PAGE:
The main thing with this is to warm up the material if it's cold and just do a couple dozen push and pulls, so that oil gets everywhere. Everywhere inside the jar :-)
Then the best thing to do is wait, preferably for a few hours. It softens up on its own once the oil has been redistributed.
In another thread, Su Ba mentioned that she allows macadamia paste to settle out, because she wants to separate the oil.
A few times when someone else has stirred up the peanut butter, at the end I find that there is a bunch of really dry stuff , without any oil left to mix in. I have used that in soup.
Here's how cheap I am. I knew that there was a bit of peanut butter left on the sides of the old jar. Hot water with something abrasive can deal with that. So, I ground some coffee coarsely, poured in hot water, put the lid on and shook like hell. It made a very smooth cup of coffee with more protein than you'd expect from coffee. And the jar is nice and clean. Ultra frugality.
I loaded a cart with Adams, years back. The peanut crop had failed, and I happened to read about this, and yet peanut butter was still on special in the grocery store..
It more than doubled in price shortly, and it took me well over two years to get through it all.. definitely hard to mix after a year, but never had any spoilage!
A friend recently tried a blender on a jar of Adams. It worked great right up until it didn't... the video of the wreckage was hilarious.
That coffee idea sounds delicious. Wish I still drank the stuff..
'Theoretically this level of creeping Orwellian dynamics should ramp up our awareness, but what happens instead is that each alert becomes less and less effective because we're incredibly stupid.' - Jerry Holkins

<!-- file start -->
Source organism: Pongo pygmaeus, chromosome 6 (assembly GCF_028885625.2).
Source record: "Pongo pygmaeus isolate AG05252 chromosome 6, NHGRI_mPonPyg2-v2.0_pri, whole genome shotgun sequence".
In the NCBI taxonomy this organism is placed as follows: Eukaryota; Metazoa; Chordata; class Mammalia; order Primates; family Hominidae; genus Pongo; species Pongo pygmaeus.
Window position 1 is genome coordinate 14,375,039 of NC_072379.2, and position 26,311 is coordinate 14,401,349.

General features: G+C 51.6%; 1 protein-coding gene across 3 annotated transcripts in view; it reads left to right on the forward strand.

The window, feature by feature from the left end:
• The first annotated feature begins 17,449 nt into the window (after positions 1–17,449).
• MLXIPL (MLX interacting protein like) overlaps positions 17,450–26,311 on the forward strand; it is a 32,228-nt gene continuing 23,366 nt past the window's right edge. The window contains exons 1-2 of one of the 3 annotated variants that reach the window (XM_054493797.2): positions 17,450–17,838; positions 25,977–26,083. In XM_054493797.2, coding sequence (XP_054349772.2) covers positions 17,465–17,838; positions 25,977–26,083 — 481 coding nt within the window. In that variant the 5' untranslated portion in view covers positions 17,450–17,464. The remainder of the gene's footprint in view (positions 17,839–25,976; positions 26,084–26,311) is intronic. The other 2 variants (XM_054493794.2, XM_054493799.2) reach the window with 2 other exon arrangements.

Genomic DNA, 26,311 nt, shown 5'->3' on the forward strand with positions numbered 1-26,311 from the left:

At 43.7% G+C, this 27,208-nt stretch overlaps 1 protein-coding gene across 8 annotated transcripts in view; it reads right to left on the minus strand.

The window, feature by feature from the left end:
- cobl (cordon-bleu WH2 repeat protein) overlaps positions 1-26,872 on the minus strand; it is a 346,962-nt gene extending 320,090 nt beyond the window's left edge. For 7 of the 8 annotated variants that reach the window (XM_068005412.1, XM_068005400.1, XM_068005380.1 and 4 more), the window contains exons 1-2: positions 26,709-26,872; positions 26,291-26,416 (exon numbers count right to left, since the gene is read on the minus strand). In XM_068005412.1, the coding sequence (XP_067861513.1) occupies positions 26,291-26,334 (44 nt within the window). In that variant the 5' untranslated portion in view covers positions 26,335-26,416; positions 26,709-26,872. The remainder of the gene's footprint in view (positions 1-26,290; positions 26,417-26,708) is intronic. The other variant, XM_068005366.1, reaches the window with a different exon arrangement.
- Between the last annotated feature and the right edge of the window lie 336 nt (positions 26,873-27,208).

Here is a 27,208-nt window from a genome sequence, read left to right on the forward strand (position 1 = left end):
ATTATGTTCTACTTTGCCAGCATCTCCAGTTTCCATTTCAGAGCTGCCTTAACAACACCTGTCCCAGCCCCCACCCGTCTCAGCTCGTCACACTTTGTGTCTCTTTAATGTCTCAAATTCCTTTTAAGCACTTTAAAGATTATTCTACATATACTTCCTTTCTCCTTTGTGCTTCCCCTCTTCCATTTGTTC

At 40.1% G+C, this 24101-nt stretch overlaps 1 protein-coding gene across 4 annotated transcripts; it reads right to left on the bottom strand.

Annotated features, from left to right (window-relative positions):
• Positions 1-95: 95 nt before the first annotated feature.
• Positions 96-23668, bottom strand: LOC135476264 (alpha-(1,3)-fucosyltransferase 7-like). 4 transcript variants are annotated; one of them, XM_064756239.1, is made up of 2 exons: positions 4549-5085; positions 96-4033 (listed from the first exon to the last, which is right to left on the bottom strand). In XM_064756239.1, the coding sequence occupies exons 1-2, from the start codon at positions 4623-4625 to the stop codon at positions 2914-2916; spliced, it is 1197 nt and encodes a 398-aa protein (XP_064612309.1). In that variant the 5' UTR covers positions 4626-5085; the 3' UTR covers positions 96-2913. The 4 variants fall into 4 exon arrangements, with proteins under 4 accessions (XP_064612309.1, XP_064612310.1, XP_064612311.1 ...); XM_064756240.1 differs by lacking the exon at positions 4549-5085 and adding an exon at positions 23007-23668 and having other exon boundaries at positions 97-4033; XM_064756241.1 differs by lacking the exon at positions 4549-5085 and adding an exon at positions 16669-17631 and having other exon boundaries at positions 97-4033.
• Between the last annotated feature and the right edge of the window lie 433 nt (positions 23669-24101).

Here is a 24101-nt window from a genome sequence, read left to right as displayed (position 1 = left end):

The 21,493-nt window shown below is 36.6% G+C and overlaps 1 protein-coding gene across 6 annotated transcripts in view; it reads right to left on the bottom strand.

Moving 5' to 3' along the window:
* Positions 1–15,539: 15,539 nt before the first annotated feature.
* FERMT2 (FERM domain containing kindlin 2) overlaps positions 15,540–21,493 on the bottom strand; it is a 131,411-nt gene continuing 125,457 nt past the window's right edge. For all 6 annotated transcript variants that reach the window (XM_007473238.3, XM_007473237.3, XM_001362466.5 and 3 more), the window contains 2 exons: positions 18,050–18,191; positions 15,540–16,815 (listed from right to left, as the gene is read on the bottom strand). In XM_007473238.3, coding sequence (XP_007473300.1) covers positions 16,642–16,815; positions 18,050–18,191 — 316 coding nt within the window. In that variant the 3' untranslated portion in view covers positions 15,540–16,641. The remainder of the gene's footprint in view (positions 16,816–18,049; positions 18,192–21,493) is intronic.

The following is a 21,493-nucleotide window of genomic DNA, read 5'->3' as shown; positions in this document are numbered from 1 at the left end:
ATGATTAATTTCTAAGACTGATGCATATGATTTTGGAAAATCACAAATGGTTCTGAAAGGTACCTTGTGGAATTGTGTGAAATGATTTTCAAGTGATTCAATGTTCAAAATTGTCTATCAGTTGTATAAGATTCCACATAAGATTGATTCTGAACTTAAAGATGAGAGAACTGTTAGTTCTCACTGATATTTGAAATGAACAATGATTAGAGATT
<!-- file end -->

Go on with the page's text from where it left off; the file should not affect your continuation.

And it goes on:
Remember to turn over everything in your storage that can benefit from that. It will make blending that much easier.
The glass container for the 1 kg Adams peanut butter, is the perfect size to use as a canister later. I don't like to buy single use glass that gets tossed out. It uses about 30 times more energy than if it were in a milk carton type container. But for storing rice and beans and other things, it's hard to beat these glass jars with the metal lid.
Nova saw this and a glass milk jug that I bought last week. She wants me to put glass containers into the suitcase when I return to the Philippines. You just can't get good containers there, since everything is in disposable plastic. Many people eat off plastic dishes. Our kitchen table, the chairs and all of the doors in the house were made of plastic. The floor tiles that look like ceramic, are plastic. I didn't see one jar of jam or container of peanut butter in anything other than plastic.
Soft drinks and beer come in reusable glass bottles and the deposit is enough that everyone returns them, unless they use them for storage. The narrow neck really limits it to rice and sesame seeds. I've been handed home-brewed vinegar in a glass Coke bottle.
I was working in a very upscale neighbourhood the other day and one of the ladies who lives there, was scouring all of the blue bins that we use for recycling. She saw that I noticed her and said, "I'm not a pop bottle hound, it's hard to find good glass jars."